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Covid-19 led to missed HIV, malaria diagnoses

Health & Science
 Skilled deliveries, antenatal care and antiretroviral therapy for HIV and malaria remained unaffected. [iStockphoto]

The Covid-19 pandemic greatly affected the testing for HIV, TB, malaria and cervical cancer besides reducing the number of patients reporting to health facilities in Kenya, a recent study reveals.

The healthcare workers’ strike that coincided with the pandemic only made matters worse, says the study published recently in the Lancet Global Health Journal.

It lists “lockdowns, stay-at-home orders, and restricted movement, cancellation of elective and preventive visits as well as fear of contracting the virus in health facilities” as having disrupted healthcare services in multiple settings.

Underweight children attending welfare clinics, for instance, declined by 45 per cent.

Diseases like pneumonia and diarrhoea, which have previously been high, decreased by nearly a half during the pandemic, while targeted interventions allowed mothers to still deliver babies in hospitals.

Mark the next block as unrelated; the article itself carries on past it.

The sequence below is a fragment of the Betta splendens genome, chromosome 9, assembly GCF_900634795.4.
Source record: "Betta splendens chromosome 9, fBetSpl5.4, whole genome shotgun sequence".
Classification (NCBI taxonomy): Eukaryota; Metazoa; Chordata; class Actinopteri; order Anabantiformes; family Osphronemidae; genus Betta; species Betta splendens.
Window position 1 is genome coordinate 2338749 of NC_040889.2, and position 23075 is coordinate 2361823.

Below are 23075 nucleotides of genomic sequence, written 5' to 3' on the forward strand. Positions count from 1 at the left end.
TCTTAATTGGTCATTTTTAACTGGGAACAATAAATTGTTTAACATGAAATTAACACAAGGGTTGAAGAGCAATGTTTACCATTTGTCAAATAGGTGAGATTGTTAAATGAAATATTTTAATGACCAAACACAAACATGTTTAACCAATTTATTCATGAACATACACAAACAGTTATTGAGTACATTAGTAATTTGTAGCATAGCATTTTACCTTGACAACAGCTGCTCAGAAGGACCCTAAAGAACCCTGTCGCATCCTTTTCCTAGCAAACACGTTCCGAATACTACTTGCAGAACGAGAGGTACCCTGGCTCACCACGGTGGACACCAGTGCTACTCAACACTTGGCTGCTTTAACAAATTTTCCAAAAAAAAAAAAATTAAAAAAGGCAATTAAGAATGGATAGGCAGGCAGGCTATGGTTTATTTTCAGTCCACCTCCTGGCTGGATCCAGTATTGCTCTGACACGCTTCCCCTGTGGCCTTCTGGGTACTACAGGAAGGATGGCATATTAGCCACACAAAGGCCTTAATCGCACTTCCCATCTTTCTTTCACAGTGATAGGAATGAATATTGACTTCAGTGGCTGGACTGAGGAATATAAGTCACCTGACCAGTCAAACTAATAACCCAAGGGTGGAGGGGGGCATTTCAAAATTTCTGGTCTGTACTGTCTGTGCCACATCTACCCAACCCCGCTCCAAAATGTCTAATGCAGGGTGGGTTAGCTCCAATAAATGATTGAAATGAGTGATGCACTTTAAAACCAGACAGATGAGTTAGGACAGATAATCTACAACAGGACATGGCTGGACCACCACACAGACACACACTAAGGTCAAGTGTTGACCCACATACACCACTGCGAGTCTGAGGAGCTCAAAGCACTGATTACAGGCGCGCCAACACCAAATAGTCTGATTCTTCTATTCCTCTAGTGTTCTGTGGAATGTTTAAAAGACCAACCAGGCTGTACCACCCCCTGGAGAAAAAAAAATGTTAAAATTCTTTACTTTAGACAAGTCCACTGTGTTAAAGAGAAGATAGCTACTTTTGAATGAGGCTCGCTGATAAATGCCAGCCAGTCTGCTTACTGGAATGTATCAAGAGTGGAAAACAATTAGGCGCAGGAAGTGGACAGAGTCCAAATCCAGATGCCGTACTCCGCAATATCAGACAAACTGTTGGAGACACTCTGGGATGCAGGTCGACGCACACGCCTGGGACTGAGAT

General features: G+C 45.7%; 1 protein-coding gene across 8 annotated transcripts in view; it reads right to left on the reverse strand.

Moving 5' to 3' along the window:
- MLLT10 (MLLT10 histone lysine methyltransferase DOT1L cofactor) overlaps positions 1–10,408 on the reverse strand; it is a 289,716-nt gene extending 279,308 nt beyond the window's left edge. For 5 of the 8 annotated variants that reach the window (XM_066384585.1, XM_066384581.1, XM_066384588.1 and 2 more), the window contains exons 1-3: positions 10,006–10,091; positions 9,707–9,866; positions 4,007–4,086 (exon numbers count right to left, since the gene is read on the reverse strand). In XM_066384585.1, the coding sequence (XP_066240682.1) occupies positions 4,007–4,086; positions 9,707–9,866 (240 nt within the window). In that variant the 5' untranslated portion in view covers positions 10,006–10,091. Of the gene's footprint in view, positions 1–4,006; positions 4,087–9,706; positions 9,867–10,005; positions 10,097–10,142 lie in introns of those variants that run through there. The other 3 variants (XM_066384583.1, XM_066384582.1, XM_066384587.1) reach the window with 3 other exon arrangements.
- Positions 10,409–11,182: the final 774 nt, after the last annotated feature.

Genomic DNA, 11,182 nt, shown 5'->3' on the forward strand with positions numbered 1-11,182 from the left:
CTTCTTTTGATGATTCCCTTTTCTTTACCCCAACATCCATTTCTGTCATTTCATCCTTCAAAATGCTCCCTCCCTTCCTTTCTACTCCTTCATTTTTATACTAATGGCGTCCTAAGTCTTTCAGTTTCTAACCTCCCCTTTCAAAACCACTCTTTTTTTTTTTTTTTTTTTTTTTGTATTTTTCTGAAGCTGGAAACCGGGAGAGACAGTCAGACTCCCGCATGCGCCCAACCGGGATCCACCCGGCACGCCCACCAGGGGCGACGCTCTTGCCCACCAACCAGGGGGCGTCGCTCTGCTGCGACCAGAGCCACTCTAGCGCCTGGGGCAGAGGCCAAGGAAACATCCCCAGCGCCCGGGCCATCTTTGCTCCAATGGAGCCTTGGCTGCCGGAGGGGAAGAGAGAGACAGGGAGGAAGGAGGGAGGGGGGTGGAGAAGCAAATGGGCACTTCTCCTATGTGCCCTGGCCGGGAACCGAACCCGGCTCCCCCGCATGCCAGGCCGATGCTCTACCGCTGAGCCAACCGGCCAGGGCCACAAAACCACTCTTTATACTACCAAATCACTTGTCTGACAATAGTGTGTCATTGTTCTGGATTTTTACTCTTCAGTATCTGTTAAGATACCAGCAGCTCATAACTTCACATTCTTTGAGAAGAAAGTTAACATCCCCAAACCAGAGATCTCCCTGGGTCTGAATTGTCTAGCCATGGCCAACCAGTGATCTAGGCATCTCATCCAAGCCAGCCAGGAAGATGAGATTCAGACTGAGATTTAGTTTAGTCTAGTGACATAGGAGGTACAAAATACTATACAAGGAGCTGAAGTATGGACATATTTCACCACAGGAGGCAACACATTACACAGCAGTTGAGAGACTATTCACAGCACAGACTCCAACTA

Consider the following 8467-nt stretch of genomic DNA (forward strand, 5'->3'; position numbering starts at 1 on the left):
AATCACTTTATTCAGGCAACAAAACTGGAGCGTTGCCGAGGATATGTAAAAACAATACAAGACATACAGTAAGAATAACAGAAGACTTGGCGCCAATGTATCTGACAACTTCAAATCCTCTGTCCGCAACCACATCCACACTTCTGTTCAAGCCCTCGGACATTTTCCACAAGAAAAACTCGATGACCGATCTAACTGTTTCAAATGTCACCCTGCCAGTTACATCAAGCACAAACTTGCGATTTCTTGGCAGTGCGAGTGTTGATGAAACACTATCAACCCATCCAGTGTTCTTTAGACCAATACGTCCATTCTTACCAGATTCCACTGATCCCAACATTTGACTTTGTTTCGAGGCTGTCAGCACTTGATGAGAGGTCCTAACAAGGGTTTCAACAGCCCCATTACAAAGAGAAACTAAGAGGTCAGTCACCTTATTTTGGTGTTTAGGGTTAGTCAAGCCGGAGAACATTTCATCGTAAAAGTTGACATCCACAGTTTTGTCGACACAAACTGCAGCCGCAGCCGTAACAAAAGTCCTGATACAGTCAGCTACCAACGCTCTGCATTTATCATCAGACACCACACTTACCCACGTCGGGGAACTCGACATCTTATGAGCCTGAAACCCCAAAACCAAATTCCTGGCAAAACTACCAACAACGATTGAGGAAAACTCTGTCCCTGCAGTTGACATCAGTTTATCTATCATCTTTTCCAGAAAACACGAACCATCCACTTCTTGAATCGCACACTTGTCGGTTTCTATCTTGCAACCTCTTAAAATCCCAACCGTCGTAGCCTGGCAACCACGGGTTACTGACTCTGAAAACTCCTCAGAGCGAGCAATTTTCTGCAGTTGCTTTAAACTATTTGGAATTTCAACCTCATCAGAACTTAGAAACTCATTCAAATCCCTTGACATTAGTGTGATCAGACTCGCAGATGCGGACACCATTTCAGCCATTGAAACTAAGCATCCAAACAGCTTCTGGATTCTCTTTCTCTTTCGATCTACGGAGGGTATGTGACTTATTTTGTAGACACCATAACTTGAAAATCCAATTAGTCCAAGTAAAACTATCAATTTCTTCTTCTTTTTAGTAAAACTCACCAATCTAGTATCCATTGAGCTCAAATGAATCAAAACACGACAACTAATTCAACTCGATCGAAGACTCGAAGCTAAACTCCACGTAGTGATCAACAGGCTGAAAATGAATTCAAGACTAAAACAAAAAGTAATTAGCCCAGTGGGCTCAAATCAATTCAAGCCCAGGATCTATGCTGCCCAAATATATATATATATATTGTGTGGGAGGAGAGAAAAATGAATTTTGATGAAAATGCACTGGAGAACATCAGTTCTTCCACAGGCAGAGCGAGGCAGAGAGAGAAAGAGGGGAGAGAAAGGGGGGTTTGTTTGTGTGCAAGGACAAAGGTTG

Targeted interventions included provision of ambulances that picked pregnant women even at night.

“They were allowed travel permits during the pandemic,” said Dr Helen Kiarie at the Ministry of Health, the lead author of the article. This enhanced hospital deliveries, and averted maternal and infant deaths during the pandemic.”

Kenya records 355 maternal ratio for every 100,000 lives, according to the Kenya Demographic Health Survey 2014. The newborn death rate stands at 22, out of every 1,000 lives, while infant mortality is 39 per every 1,000 lives.

In fact, skilled deliveries, antenatal care, antiretroviral therapy for new HIV cases and confirmed cases of malaria remained unaffected.

The study noted that responses to Covid-19 reported some benefits: diarrhoea cases decreased by 40 per cent while pneumonia ones by 50 per cent.

Scientists in the study wanted to investigate other health issues beyond the pandemic.

Prof Thumbi Mwangi, Co-Director, Centre for Epidemiological Modelling and Analysis at the University of Nairobi, says, “During a health crisis as the Covid-19 pandemic, strong health systems are critical for protecting the public against the new disease while still maintaining provision of other essential health services.”   

The study acknowledged the need of building resilient health systems for any health crisis, with Prof Mwangi, also an Associate Professor at the Washington State University, calling for adoption of targeted interventions in future pandemics “without neglecting old ones…or disruption of services, exacerbating a health crisis.”

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